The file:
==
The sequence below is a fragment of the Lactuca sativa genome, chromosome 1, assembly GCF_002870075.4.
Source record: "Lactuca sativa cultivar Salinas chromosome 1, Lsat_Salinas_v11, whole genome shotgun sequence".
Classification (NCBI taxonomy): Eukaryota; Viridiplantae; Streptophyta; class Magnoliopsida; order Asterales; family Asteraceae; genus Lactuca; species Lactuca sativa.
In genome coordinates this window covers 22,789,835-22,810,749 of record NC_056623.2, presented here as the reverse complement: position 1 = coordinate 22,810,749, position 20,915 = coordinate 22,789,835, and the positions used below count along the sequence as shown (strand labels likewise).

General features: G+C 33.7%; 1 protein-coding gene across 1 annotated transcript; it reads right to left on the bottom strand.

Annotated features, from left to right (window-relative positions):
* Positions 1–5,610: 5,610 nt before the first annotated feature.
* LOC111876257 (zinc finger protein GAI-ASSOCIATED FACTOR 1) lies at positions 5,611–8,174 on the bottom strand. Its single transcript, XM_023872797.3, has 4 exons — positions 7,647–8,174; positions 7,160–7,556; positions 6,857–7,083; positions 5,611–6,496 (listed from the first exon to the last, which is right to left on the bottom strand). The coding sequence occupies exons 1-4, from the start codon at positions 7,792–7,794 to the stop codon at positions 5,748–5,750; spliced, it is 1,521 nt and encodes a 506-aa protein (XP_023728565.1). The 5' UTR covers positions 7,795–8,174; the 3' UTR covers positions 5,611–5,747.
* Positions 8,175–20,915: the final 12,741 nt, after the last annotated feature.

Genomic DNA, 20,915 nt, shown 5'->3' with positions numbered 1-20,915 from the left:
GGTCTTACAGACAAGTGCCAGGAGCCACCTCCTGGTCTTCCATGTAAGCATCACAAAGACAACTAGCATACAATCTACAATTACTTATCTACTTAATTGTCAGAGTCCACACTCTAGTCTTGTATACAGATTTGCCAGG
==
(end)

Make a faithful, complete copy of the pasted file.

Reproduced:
The sequence below is a fragment of the Lactuca sativa genome, chromosome 1, assembly GCF_002870075.4.
Source record: "Lactuca sativa cultivar Salinas chromosome 1, Lsat_Salinas_v11, whole genome shotgun sequence".
Classification (NCBI taxonomy): Eukaryota; Viridiplantae; Streptophyta; class Magnoliopsida; order Asterales; family Asteraceae; genus Lactuca; species Lactuca sativa.
In genome coordinates this window covers 22,789,835-22,810,749 of record NC_056623.2, presented here as the reverse complement: position 1 = coordinate 22,810,749, position 20,915 = coordinate 22,789,835, and the positions used below count along the sequence as shown (strand labels likewise).

General features: G+C 33.7%; 1 protein-coding gene across 1 annotated transcript; it reads right to left on the bottom strand.

Annotated features, from left to right (window-relative positions):
* Positions 1–5,610: 5,610 nt before the first annotated feature.
* LOC111876257 (zinc finger protein GAI-ASSOCIATED FACTOR 1) lies at positions 5,611–8,174 on the bottom strand. Its single transcript, XM_023872797.3, has 4 exons — positions 7,647–8,174; positions 7,160–7,556; positions 6,857–7,083; positions 5,611–6,496 (listed from the first exon to the last, which is right to left on the bottom strand). The coding sequence occupies exons 1-4, from the start codon at positions 7,792–7,794 to the stop codon at positions 5,748–5,750; spliced, it is 1,521 nt and encodes a 506-aa protein (XP_023728565.1). The 5' UTR covers positions 7,795–8,174; the 3' UTR covers positions 5,611–5,747.
* Positions 8,175–20,915: the final 12,741 nt, after the last annotated feature.

Genomic DNA, 20,915 nt, shown 5'->3' with positions numbered 1-20,915 from the left:
GGTCTTACAGACAAGTGCCAGGAGCCACCTCCTGGTCTTCCATGTAAGCATCACAAAGACAACTAGCATACAATCTACAATTACTTATCTACTTAATTGTCAGAGTCCACACTCTAGTCTTGTATACAGATTTGCCAGG